As we close in on the final episode of Season 2, the critics are split between Team Action and Team Emotion. On one side are folks like Vulture’s Ben Williams, who tweeted, “Homeland could have been a great show about post-9/11 surveillance state. Instead it's about star-crossed lovers.” Esquire’s Alex Berenson also complained about the way Season 2 did to storylines what Kobayashi does to hot dogs:
Viewers of premium cable have grown to expect long, drawn-out plots, episodes that milk maximum drama with a minimum of forward movement. Homeland went a different route this year, blowing up viable storylines for seemingly no reason. In theory, the show's writers might deserve kudos for choosing to run at a higher metabolism. In fact, though, Homeland flailed wildly this season, showing why cable is paced the way it is. Tossing a story that's working only makes sense if you can replace it with something better, and Homeland couldn't.
The pro-character position is best summarized by Time’s James Poniewozik who said:
Right now, Homeland is a show that I feel deeply and have a hard time taking seriously. It’s a show that has a fantastic sense of who its characters are, but all that gets undermined by the outlandish things it needs its characters to do. Its impulses to tell a great human story are feeling more and more at war with the need to keep those humans on TV for many seasons, if possible.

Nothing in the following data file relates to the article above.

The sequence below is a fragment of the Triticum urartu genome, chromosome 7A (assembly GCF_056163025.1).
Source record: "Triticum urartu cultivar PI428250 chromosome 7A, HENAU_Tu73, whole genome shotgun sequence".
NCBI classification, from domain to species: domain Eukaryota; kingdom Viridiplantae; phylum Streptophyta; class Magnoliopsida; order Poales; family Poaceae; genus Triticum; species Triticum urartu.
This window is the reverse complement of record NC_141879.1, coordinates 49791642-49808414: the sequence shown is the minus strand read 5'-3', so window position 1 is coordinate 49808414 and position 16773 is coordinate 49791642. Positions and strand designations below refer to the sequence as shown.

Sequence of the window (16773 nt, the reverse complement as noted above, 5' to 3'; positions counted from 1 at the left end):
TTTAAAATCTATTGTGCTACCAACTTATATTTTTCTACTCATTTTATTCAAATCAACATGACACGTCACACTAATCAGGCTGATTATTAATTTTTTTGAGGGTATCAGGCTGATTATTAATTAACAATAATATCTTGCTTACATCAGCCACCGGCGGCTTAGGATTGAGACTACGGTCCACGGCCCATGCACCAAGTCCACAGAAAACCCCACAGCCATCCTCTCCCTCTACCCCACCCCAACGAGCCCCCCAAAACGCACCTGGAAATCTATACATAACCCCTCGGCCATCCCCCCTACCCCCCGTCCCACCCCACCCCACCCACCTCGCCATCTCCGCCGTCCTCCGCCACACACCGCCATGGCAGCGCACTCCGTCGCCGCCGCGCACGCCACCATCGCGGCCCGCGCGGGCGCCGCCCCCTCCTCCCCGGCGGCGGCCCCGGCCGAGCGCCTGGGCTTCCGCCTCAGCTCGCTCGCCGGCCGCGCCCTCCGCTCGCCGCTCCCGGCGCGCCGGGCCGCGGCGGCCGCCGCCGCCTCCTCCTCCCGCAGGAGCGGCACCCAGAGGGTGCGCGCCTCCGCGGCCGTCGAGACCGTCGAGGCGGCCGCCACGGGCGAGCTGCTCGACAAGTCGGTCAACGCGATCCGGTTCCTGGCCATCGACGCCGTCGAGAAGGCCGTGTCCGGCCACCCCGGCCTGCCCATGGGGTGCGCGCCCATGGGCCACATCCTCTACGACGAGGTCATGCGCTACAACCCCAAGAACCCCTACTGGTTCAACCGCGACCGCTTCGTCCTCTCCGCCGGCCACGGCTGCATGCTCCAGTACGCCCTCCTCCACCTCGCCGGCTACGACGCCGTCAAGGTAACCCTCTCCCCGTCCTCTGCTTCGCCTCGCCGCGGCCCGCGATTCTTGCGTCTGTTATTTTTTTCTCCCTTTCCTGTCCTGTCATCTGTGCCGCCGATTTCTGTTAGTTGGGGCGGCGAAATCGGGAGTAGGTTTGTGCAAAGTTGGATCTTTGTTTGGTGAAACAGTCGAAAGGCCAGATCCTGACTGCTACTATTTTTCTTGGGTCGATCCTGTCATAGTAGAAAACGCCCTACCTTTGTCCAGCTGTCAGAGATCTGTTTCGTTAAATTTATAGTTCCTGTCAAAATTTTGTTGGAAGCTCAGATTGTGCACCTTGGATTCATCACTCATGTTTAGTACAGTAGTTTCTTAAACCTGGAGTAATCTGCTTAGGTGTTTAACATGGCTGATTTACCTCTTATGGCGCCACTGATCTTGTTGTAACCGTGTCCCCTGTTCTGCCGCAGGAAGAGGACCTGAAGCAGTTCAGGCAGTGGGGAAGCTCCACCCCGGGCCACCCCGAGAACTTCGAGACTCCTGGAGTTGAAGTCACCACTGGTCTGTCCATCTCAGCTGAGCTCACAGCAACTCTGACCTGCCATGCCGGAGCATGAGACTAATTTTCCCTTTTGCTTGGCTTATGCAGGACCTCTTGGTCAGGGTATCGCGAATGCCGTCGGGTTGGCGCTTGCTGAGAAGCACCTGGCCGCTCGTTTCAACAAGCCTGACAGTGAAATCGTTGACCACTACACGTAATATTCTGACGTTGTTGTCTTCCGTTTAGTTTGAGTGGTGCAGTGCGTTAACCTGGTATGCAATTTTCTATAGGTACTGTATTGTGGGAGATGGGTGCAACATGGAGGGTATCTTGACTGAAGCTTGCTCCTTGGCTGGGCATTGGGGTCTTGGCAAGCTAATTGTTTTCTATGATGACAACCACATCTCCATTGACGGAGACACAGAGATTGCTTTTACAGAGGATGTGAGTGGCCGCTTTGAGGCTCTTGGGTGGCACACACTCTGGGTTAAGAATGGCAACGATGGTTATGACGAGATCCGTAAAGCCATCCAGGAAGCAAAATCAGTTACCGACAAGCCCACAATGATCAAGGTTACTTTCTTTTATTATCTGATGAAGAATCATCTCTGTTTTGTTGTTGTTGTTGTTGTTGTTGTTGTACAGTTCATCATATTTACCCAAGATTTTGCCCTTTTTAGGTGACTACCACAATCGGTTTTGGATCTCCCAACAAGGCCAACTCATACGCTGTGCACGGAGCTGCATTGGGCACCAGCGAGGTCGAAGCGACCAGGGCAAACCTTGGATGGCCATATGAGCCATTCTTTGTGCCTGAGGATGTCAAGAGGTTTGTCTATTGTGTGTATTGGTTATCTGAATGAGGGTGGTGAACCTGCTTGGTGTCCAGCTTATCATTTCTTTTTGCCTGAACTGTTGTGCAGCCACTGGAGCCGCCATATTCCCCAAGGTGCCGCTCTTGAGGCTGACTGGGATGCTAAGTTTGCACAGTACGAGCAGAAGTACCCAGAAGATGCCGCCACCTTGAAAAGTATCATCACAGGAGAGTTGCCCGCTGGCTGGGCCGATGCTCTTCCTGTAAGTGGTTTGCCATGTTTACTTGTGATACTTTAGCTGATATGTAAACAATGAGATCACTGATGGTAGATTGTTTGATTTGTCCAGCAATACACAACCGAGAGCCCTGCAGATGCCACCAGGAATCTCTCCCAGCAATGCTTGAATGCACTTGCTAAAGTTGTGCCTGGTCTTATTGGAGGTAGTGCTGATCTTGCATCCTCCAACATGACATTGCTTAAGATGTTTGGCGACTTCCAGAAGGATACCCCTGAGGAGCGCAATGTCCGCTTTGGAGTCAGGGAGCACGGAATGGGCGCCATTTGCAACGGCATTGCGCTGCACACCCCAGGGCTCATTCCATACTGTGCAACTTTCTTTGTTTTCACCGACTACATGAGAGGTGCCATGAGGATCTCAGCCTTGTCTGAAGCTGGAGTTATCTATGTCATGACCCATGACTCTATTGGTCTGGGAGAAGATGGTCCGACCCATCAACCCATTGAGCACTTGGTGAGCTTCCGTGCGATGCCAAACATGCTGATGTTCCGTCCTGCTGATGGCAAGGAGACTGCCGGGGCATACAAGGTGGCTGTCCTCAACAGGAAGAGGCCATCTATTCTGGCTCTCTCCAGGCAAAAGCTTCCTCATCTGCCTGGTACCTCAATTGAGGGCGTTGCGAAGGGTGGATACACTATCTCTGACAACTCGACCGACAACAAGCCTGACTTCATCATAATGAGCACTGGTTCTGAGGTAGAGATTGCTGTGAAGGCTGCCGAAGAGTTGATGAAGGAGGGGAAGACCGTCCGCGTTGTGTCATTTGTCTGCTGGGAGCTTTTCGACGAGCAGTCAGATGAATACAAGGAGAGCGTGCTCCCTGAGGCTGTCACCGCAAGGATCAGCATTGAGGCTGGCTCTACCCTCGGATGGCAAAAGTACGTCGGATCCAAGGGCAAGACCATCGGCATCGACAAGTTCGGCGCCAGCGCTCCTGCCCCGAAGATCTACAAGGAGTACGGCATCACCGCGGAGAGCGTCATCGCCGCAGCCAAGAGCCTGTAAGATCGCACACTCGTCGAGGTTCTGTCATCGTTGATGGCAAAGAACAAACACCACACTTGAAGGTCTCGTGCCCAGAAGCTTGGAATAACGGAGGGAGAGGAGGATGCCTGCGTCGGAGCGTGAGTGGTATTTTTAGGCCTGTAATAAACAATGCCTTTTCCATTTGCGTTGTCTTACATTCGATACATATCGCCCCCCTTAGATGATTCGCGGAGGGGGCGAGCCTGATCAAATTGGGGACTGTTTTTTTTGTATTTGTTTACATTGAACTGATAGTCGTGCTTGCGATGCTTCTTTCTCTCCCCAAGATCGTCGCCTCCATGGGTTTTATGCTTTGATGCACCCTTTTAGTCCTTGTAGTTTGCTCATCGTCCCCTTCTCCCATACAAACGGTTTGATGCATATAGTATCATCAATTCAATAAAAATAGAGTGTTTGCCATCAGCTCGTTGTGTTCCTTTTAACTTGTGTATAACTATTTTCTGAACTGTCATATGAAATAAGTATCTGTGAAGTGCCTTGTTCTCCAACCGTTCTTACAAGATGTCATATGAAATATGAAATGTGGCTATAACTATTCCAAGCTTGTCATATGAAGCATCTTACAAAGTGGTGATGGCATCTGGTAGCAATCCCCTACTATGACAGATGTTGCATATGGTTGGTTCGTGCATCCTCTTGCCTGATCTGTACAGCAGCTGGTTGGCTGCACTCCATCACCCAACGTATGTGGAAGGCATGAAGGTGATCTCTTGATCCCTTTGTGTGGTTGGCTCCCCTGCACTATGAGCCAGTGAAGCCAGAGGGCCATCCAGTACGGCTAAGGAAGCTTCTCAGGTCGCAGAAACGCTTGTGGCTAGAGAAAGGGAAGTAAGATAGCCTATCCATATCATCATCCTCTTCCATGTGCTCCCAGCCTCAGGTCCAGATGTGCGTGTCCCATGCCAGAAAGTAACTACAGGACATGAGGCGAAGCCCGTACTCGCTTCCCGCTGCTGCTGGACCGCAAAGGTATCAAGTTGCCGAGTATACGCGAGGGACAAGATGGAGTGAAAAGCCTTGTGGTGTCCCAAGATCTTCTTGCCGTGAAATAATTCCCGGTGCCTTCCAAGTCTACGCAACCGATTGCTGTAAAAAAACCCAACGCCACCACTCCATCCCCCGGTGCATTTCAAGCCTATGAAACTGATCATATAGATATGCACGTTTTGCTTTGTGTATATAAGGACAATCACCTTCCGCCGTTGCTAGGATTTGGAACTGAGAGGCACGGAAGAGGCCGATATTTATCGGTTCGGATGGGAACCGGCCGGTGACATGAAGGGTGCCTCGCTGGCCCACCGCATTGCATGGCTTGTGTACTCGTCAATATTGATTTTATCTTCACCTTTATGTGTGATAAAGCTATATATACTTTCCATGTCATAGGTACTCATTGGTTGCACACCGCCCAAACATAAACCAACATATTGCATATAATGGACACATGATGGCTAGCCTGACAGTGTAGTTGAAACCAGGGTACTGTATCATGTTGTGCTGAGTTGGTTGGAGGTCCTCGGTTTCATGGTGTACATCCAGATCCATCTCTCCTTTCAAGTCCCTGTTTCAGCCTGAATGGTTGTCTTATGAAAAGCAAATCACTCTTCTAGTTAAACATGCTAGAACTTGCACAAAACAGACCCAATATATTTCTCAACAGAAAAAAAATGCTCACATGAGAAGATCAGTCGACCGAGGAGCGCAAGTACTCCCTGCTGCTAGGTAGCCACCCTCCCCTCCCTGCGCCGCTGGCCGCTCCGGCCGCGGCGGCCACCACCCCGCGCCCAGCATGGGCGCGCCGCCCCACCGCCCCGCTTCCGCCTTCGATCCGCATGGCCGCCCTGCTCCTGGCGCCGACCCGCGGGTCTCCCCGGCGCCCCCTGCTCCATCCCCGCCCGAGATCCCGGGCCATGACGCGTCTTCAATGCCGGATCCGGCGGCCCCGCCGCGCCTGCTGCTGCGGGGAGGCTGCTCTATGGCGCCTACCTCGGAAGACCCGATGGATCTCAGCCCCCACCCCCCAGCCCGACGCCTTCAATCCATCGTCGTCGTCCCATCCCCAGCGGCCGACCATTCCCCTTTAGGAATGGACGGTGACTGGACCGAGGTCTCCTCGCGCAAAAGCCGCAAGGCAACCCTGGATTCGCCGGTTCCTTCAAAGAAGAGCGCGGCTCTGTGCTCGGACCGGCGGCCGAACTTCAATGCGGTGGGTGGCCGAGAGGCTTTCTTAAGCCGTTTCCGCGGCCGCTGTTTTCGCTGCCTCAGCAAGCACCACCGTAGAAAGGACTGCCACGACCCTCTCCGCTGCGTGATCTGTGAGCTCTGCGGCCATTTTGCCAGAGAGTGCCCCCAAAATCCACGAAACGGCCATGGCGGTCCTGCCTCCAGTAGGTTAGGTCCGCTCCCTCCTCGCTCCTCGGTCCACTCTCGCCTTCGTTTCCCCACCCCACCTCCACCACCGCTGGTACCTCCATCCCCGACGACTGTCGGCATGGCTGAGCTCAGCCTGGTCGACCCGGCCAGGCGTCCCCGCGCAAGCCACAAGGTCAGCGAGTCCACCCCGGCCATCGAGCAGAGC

Several writers praised the scenes Fred Kaplan and I focused on last night: Carrie’s interrogation of Roya and Brody and Jess’ front-seat heart-to-heart. HitFix’s Alan Sepinwall highlighted a few of the great moments:
It gave us Brody's complicated reaction to the news of Nazir's death, and his family's uncertain reaction to him. And it gave us that perfect moment in Carrie's interrogation with Roya where Roya forced Carrie to recognize that anyone who can ascend to this level of importance in Nazir's organization isn't going to be reduced to tears by a few minutes of empathetic conversation. Again and again, when Homeland takes a break from moving from one thing to the next to the next and simply stops to think about how these people would actually feel about what's happening around them, it's a great show. But when it's creating the events for them to react to, it's ... Nazir as Michael Myers.
The episode’s other great sequence was Saul’s interrogation, which—like Carrie’s scuffle in the dark with Nazir—played like a horror movie, but this one directed by Kafka. Here is Saul—who we know from season one has a history of failing polygraphs—hooked up to a machine, trapped into telling truths that will empower David Estes to make him look like a liar. Saul’s abject, righteous fury … was impeccable and bracing. The injustice and claustrophobia of his circumstance is so much more terrible and oppressive and so much more genuinely frightening than Carrie’s stabby exchange with Nazir.
Finally, a word about the title of last night’s episode. It was originally listed as “The Mother… With the Turban*,” but it was changed to “In Memoriam.” (So that’s why there was no Chris Rock cameo.) I’m with James Poniewozik on this: “[T]hat’s the most insane decision Homeland has made all year.”
*Correction Dec. 10, 2012: The original title of this episode was "The Mother... With the Turban," as I wrote last night, not "The Mother... With the Hat," as I mistakenly wrote earlier this morning.